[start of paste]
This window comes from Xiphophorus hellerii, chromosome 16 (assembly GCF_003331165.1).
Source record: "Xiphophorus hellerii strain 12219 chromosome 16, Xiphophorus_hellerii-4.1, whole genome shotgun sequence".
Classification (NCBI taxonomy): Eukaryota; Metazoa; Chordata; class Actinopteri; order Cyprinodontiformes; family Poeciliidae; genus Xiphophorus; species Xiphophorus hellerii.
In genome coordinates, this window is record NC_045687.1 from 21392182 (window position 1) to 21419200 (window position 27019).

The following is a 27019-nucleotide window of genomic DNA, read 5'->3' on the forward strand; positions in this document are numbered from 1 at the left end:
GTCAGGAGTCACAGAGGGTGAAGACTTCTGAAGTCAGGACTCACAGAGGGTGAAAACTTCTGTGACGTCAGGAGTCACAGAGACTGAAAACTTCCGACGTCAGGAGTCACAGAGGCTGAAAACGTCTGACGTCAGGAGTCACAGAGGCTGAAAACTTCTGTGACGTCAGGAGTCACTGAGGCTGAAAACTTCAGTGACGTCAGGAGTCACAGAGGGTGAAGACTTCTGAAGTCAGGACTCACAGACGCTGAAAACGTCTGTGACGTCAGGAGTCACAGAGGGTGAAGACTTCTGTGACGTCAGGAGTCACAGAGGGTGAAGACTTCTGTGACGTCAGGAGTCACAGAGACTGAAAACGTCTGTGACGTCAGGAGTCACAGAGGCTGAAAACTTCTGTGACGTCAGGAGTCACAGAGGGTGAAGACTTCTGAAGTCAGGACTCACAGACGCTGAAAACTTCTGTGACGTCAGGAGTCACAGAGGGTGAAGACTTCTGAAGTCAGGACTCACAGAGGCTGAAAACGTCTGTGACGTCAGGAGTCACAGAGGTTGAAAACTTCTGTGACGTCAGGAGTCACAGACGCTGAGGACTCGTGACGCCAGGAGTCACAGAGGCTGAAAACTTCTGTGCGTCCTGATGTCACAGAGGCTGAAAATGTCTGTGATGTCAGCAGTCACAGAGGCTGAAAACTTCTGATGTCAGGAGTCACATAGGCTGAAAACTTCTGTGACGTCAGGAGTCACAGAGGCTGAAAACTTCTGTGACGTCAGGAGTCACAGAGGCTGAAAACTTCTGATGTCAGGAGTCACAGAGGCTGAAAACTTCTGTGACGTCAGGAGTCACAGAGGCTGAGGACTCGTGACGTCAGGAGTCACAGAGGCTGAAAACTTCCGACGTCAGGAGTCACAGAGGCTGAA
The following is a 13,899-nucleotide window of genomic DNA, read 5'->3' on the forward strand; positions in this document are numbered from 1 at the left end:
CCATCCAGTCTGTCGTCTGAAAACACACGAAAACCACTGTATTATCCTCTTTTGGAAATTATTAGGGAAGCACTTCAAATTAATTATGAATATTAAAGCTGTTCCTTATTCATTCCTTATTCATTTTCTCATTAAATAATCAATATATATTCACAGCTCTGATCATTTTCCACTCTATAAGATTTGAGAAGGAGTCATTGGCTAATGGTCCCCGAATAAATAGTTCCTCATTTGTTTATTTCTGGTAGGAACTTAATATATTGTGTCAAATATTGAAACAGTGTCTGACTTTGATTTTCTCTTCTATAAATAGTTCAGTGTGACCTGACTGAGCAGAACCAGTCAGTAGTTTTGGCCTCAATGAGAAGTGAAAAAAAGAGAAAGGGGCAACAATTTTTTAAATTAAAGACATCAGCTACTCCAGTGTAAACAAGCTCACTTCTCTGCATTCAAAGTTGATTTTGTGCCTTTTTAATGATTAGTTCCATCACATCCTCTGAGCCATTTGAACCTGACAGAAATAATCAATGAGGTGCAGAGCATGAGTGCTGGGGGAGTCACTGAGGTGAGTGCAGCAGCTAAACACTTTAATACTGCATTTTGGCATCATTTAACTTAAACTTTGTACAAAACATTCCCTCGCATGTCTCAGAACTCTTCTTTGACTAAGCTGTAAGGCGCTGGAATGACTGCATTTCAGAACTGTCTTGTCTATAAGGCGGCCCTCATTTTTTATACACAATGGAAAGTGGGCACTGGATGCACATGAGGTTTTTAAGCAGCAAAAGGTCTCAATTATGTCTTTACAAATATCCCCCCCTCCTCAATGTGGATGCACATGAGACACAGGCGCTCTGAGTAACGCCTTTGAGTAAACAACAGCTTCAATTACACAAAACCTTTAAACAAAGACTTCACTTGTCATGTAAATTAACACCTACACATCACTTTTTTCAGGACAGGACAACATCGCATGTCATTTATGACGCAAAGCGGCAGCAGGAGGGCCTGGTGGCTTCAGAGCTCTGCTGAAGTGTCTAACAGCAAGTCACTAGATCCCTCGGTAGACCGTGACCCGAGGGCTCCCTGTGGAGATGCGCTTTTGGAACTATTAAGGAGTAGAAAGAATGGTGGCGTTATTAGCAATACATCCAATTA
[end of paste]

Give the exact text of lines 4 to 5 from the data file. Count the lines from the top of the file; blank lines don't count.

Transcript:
In genome coordinates, this window is record NC_045687.1 from 21392182 (window position 1) to 21419200 (window position 27019).

The following is a 27019-nucleotide window of genomic DNA, read 5'->3' on the forward strand; positions in this document are numbered from 1 at the left end: